Hello! My name is Den. This blog is going to cover a range of dental topics. I am not a dentist or a dental nurse but I have recently undergone a lot of dental treatment. This treatment has given me a great insight into the world of dentistry and I would like to share everything I have learnt with you here. Last year, I developed terrible pain in my mouth. I was diagnosed with severe tooth decay. The dentist removed the problem teeth and then inserted false ones in their place. He also whitened my teeth to improve my smile. I hope you find my blog useful.
When someone hears that they need a root canal, they may immediately be thinking of a very painful procedure that takes days for recovery, and which might be very expensive. In truth, a root canal often isn't as painful today as it once was; an endodontist, a dentist specializing in this procedure, may use a laser rather than cutting the tooth root as needed, which can reduce the pain of the procedure. No matter the expense or discomfort, you may want to consider having it done when necessary. Note a few details about a root canal and when you may need it, and why you probably shouldn't think about avoiding the procedure.
The tooth root
A root canal involves a small surgical procedure on the tooth root, or the pulp and nerves under the tooth covering itself. Very often this root will be cleaned and some tissue may be scraped away. The tooth covering is removed for the endodontist to reach this root area, and it is then put back into place after the surgery. In some cases, you may need a cap over the tooth if the tooth itself is damaged.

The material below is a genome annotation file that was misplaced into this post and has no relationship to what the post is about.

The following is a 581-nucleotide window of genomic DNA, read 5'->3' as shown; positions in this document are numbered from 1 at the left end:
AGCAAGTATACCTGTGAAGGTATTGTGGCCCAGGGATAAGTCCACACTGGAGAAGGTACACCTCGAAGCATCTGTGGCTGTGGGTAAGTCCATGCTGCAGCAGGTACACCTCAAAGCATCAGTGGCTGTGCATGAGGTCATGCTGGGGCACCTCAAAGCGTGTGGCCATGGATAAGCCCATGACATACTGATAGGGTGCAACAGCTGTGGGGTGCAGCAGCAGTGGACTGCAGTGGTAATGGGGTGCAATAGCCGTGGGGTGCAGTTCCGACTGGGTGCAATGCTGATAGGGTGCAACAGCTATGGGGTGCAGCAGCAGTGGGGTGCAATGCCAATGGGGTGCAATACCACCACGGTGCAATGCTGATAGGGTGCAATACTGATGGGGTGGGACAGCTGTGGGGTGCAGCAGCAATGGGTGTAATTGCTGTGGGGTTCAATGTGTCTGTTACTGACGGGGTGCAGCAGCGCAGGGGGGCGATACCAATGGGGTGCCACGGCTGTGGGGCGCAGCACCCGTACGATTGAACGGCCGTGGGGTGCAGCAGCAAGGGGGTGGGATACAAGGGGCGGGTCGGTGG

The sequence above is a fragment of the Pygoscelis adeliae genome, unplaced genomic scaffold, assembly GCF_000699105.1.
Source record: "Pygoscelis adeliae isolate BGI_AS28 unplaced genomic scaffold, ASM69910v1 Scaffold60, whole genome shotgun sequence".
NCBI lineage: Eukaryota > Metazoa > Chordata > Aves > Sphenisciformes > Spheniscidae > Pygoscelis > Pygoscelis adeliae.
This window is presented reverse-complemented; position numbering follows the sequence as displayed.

Why it's necessary
A root canal is not a procedure that is recommended lightly, and it's not done for aesthetic reasons; this procedure is performed when the tooth root has an infection or severe damage that cannot heal on its own. Note, too, that the damage addressed by a root canal has reached beyond the tooth covering itself. You might crack or chip a tooth and it can be repaired with a bonding agent or cap, but if a root canal is recommended, this means that an infection has set in or the nerves of the teeth have been damaged. This is beyond a normal cavity in the tooth, which typically doesn't include a tooth infection.
Putting off a root canal
You may not want to go through with a root canal, but note that putting it off can mean that the infection causes damage to the bones of the jaw and may result in tooth loss. The infection can also cause painful swelling of the gums and cheek area. An infection can also spread in the body; it may travel to another, weaker area of the body and simply grow so that your entire health is suffering. Rather than risk these complications, consider having a root canal when it's been recommended no matter the discomfort or the cost.Share